(Article reposted from Finextra. Author: Dominique Dierks, Content Manager, Finextra)

With the launch of ChatGPT in November 2022, a new wave of AI enthusiasm was kicked off that primarily centred around the capabilities and possibilities of generative AI. Signifying a transformational moment in AI technology and smoothing the ease of access to AI, many financial institutions have since started looking at how generative AI can be applied in their field.

Yet while generative AI may be the shiny new item on the menu, it’s another form of AI that is the cornerstone of financial services: predictive AI. Especially when it comes to fraud detection and prevention, predictive AI enables financial organisations to optimise their operations and free up resources to optimise a bank’s business approach.

Optimising their predictive AI capabilities before turning attention to generative AI will allow banks to better understand customer behaviour, streamline fraud mitigation, and yield more revenue. But in order to do that, banks need to get their data right.

I spoke to Colm Coughlan, director of data science at Outseer, about the importance of rich, unique data and how financial institutions can leverage it to optimise their AI and fraud mitigation capabilities.

How are financial institutions currently using AI?

The unsung hero of anti-fraud modelling is predictive AI. As generative AI’s less shiny older brother, predictive AI is a powerful tool that leverages data, algorithms and machine learning to identify the probability of future outcomes based on historical data. This helps financial organisations to gain accurate insights into future scenarios and proactively identify fraudulent activity. By finding patterns in data, predictive AI can help create early warning systems, which in turn helps organisations prevent threats, minimise financial losses and increase customer trust.

The public rollout of ChatGPT and other LLMs signified a leap forward in the perception and availability of AI across many industries. Coughlan highlights: “It’s a paradigm shift, but it’s also built very much on predictive AI and uses a lot of the same tooling. For financial institutions, it’s going to be very useful for designing applications where we want to emulate human behaviour and creativity – such as chatbots, summarising tools etc. In terms of anti-fraud modelling, people are currently looking at some interesting ideas for applying generative AI, but predictive modelling remains king as it is often the right tool for the job of statistical profiling and risk analysis.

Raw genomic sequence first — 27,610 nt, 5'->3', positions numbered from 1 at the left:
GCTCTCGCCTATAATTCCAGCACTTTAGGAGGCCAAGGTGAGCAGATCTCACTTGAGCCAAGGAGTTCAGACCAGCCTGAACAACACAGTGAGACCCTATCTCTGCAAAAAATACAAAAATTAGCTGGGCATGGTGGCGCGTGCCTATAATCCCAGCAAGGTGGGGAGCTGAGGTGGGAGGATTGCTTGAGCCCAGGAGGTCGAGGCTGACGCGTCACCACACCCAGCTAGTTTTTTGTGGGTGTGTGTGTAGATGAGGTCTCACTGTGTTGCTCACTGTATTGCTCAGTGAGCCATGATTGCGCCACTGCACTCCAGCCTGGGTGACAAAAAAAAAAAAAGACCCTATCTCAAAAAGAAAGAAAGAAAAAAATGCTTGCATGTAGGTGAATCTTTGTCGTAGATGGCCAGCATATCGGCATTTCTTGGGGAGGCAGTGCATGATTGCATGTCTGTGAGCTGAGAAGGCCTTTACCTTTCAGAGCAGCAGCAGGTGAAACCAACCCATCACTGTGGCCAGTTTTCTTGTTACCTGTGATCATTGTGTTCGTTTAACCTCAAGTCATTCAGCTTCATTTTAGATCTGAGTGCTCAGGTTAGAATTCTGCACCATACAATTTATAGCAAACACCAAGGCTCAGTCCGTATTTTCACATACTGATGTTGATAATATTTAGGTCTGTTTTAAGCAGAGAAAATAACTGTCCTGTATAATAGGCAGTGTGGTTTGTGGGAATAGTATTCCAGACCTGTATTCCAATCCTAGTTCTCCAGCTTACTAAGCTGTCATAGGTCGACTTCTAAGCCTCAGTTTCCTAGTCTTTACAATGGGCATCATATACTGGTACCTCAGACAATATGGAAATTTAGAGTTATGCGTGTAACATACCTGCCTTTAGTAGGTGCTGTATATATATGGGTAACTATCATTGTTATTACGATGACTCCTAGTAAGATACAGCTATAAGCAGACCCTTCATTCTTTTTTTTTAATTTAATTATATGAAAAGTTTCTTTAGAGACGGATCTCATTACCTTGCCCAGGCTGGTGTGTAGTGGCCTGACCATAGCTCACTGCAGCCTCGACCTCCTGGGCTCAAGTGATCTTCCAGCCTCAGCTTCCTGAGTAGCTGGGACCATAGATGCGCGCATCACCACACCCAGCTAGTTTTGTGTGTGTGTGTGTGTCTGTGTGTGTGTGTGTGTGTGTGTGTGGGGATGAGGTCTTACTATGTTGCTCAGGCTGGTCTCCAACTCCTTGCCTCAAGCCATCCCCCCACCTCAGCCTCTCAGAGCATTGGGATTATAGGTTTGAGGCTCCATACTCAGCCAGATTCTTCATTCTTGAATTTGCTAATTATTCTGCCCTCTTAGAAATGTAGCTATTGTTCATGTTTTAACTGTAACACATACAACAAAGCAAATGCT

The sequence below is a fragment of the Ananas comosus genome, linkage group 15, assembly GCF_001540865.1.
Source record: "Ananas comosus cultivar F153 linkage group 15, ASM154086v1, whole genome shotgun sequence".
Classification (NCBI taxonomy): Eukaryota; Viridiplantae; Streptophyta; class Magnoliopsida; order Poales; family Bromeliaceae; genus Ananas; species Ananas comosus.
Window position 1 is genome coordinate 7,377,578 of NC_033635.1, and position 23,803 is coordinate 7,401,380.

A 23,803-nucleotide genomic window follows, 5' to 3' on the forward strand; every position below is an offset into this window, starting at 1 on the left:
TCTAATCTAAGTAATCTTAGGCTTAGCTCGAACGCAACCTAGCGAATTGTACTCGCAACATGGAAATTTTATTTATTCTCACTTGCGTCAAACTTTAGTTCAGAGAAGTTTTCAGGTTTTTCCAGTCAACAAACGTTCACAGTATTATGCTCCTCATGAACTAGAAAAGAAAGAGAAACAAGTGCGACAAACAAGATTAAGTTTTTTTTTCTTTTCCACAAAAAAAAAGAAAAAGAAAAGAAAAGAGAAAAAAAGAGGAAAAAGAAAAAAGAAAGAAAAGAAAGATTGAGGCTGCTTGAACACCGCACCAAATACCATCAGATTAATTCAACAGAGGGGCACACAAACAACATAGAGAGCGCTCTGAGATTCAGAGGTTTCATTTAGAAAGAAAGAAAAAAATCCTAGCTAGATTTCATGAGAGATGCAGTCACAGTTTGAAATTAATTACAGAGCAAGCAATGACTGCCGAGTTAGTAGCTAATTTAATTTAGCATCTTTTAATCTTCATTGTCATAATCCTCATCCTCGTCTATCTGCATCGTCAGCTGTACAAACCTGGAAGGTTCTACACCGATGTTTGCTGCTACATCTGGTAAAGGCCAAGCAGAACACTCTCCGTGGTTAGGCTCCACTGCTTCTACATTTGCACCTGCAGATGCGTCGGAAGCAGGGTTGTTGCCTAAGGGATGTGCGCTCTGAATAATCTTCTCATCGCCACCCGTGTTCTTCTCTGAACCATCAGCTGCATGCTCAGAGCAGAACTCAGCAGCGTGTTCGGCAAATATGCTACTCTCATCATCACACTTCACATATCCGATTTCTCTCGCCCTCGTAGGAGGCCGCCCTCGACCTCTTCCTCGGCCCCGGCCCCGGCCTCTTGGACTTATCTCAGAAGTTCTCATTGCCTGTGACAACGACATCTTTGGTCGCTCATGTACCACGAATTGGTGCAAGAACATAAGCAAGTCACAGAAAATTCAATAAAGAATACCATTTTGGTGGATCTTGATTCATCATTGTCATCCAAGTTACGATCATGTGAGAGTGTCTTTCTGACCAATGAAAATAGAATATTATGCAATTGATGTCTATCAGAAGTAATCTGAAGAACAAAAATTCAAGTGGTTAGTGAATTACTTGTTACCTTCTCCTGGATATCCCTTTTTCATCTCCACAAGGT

“There is also a regulatory element, where predictive AI currently has a strong regulatory basis and can be used in banking and financial contexts, whereas generative AI is inherently more creative and its rationale more difficult to explain from a model governance perspective. There is a strong and obvious use case for generative AI in the hands of fraudsters however – it will help fraudsters conduct more advanced social engineering attacks at scale. Whereas once one fraudster could only have a single phone conversation at a time, a generative AI scammer could call thousands simultaneously with realistic human conversation aimed at extracting information from customers such as banking details, one-time-passwords and more.”

Yet while there might not be immediate use cases for generative AI in anti-fraud modelling, the introduction of ChatGTP has incentivised many financial players to re-examine the ways in which they make use of new technologies, such as AI and machine learning.

“Currently, predictive AI is used in fraud because you get a lot of data from a lot of different sources, and it can be quite hard to combine manually,” Coughlan says. “In my experience, organisations tend to follow their human bias when working manually on data, and also tend to create very complex systems that are then hard to maintain.”